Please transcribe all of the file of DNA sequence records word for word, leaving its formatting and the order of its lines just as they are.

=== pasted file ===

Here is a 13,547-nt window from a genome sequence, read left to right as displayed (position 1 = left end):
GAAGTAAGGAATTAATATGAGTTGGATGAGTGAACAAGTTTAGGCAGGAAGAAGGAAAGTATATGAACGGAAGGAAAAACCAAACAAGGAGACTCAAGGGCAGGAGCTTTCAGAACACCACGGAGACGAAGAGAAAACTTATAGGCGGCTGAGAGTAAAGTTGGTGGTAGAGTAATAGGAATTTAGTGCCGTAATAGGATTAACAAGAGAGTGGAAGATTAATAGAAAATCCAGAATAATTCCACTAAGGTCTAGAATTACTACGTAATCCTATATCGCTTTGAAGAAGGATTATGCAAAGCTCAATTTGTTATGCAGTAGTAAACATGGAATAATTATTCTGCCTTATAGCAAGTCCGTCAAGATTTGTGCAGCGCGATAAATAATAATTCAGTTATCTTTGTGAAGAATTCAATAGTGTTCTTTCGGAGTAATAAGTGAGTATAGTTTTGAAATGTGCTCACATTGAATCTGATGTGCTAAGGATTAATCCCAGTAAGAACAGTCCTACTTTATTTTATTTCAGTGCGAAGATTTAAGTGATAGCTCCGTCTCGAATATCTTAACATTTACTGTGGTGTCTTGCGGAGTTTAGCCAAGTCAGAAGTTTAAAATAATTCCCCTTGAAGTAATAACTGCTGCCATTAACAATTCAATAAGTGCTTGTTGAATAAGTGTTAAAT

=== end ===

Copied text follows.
Here is a 13,547-nt window from a genome sequence, read left to right as displayed (position 1 = left end):
GAAGTAAGGAATTAATATGAGTTGGATGAGTGAACAAGTTTAGGCAGGAAGAAGGAAAGTATATGAACGGAAGGAAAAACCAAACAAGGAGACTCAAGGGCAGGAGCTTTCAGAACACCACGGAGACGAAGAGAAAACTTATAGGCGGCTGAGAGTAAAGTTGGTGGTAGAGTAATAGGAATTTAGTGCCGTAATAGGATTAACAAGAGAGTGGAAGATTAATAGAAAATCCAGAATAATTCCACTAAGGTCTAGAATTACTACGTAATCCTATATCGCTTTGAAGAAGGATTATGCAAAGCTCAATTTGTTATGCAGTAGTAAACATGGAATAATTATTCTGCCTTATAGCAAGTCCGTCAAGATTTGTGCAGCGCGATAAATAATAATTCAGTTATCTTTGTGAAGAATTCAATAGTGTTCTTTCGGAGTAATAAGTGAGTATAGTTTTGAAATGTGCTCACATTGAATCTGATGTGCTAAGGATTAATCCCAGTAAGAACAGTCCTACTTTATTTTATTTCAGTGCGAAGATTTAAGTGATAGCTCCGTCTCGAATATCTTAACATTTACTGTGGTGTCTTGCGGAGTTTAGCCAAGTCAGAAGTTTAAAATAATTCCCCTTGAAGTAATAACTGCTGCCATTAACAATTCAATAAGTGCTTGTTGAATAAGTGTTAAAT